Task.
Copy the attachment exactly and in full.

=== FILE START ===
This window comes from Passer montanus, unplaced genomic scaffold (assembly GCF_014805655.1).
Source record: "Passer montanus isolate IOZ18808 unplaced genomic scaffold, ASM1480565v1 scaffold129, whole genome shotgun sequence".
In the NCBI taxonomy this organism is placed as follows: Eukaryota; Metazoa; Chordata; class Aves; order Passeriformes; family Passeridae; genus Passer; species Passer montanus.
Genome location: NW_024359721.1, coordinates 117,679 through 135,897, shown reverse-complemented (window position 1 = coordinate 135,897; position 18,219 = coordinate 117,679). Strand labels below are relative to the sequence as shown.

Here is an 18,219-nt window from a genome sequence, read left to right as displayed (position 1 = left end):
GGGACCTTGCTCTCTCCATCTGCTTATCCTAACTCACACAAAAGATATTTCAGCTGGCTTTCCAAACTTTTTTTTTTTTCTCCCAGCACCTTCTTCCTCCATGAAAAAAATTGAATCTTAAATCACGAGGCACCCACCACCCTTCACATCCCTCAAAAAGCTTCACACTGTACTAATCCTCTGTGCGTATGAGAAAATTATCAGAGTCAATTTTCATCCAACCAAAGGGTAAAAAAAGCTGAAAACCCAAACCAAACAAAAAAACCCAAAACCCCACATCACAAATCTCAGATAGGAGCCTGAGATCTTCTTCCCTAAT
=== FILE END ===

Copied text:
This window comes from Passer montanus, unplaced genomic scaffold (assembly GCF_014805655.1).
Source record: "Passer montanus isolate IOZ18808 unplaced genomic scaffold, ASM1480565v1 scaffold129, whole genome shotgun sequence".
In the NCBI taxonomy this organism is placed as follows: Eukaryota; Metazoa; Chordata; class Aves; order Passeriformes; family Passeridae; genus Passer; species Passer montanus.
Genome location: NW_024359721.1, coordinates 117,679 through 135,897, shown reverse-complemented (window position 1 = coordinate 135,897; position 18,219 = coordinate 117,679). Strand labels below are relative to the sequence as shown.

Here is an 18,219-nt window from a genome sequence, read left to right as displayed (position 1 = left end):
GGGACCTTGCTCTCTCCATCTGCTTATCCTAACTCACACAAAAGATATTTCAGCTGGCTTTCCAAACTTTTTTTTTTTTCTCCCAGCACCTTCTTCCTCCATGAAAAAAATTGAATCTTAAATCACGAGGCACCCACCACCCTTCACATCCCTCAAAAAGCTTCACACTGTACTAATCCTCTGTGCGTATGAGAAAATTATCAGAGTCAATTTTCATCCAACCAAAGGGTAAAAAAAGCTGAAAACCCAAACCAAACAAAAAAACCCAAAACCCCACATCACAAATCTCAGATAGGAGCCTGAGATCTTCTTCCCTAAT